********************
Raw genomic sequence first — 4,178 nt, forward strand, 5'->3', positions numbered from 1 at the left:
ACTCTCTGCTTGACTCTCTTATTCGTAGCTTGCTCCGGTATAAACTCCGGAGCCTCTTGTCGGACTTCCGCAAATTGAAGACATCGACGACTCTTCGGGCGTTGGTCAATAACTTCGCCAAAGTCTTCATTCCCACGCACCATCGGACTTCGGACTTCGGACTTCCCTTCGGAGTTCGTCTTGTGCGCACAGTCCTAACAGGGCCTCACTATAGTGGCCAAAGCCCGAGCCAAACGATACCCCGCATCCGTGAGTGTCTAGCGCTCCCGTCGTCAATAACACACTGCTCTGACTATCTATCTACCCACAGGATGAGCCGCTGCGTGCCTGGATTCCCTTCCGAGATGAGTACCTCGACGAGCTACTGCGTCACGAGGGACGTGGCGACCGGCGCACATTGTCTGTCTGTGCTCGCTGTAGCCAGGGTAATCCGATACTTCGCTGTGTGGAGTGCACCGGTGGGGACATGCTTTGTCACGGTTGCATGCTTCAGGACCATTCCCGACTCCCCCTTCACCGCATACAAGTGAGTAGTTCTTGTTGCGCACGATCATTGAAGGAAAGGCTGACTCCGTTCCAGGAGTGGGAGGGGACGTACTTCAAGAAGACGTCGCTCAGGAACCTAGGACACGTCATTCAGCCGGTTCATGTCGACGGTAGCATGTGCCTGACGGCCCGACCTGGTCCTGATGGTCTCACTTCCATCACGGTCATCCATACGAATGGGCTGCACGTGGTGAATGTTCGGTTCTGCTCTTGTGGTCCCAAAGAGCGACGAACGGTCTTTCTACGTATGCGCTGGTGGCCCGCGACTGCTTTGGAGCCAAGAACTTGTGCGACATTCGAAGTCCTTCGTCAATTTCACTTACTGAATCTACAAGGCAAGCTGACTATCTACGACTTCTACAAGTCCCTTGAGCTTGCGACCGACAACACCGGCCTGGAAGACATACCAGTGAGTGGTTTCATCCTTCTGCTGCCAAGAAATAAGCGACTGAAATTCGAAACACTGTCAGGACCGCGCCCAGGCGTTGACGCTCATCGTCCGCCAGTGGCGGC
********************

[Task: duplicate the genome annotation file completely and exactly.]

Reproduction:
Raw genomic sequence first — 4,178 nt, forward strand, 5'->3', positions numbered from 1 at the left:
ACTCTCTGCTTGACTCTCTTATTCGTAGCTTGCTCCGGTATAAACTCCGGAGCCTCTTGTCGGACTTCCGCAAATTGAAGACATCGACGACTCTTCGGGCGTTGGTCAATAACTTCGCCAAAGTCTTCATTCCCACGCACCATCGGACTTCGGACTTCGGACTTCCCTTCGGAGTTCGTCTTGTGCGCACAGTCCTAACAGGGCCTCACTATAGTGGCCAAAGCCCGAGCCAAACGATACCCCGCATCCGTGAGTGTCTAGCGCTCCCGTCGTCAATAACACACTGCTCTGACTATCTATCTACCCACAGGATGAGCCGCTGCGTGCCTGGATTCCCTTCCGAGATGAGTACCTCGACGAGCTACTGCGTCACGAGGGACGTGGCGACCGGCGCACATTGTCTGTCTGTGCTCGCTGTAGCCAGGGTAATCCGATACTTCGCTGTGTGGAGTGCACCGGTGGGGACATGCTTTGTCACGGTTGCATGCTTCAGGACCATTCCCGACTCCCCCTTCACCGCATACAAGTGAGTAGTTCTTGTTGCGCACGATCATTGAAGGAAAGGCTGACTCCGTTCCAGGAGTGGGAGGGGACGTACTTCAAGAAGACGTCGCTCAGGAACCTAGGACACGTCATTCAGCCGGTTCATGTCGACGGTAGCATGTGCCTGACGGCCCGACCTGGTCCTGATGGTCTCACTTCCATCACGGTCATCCATACGAATGGGCTGCACGTGGTGAATGTTCGGTTCTGCTCTTGTGGTCCCAAAGAGCGACGAACGGTCTTTCTACGTATGCGCTGGTGGCCCGCGACTGCTTTGGAGCCAAGAACTTGTGCGACATTCGAAGTCCTTCGTCAATTTCACTTACTGAATCTACAAGGCAAGCTGACTATCTACGACTTCTACAAGTCCCTTGAGCTTGCGACCGACAACACCGGCCTGGAAGACATACCAGTGAGTGGTTTCATCCTTCTGCTGCCAAGAAATAAGCGACTGAAATTCGAAACACTGTCAGGACCGCGCCCAGGCGTTGACGCTCATCGTCCGCCAGTGGCGGC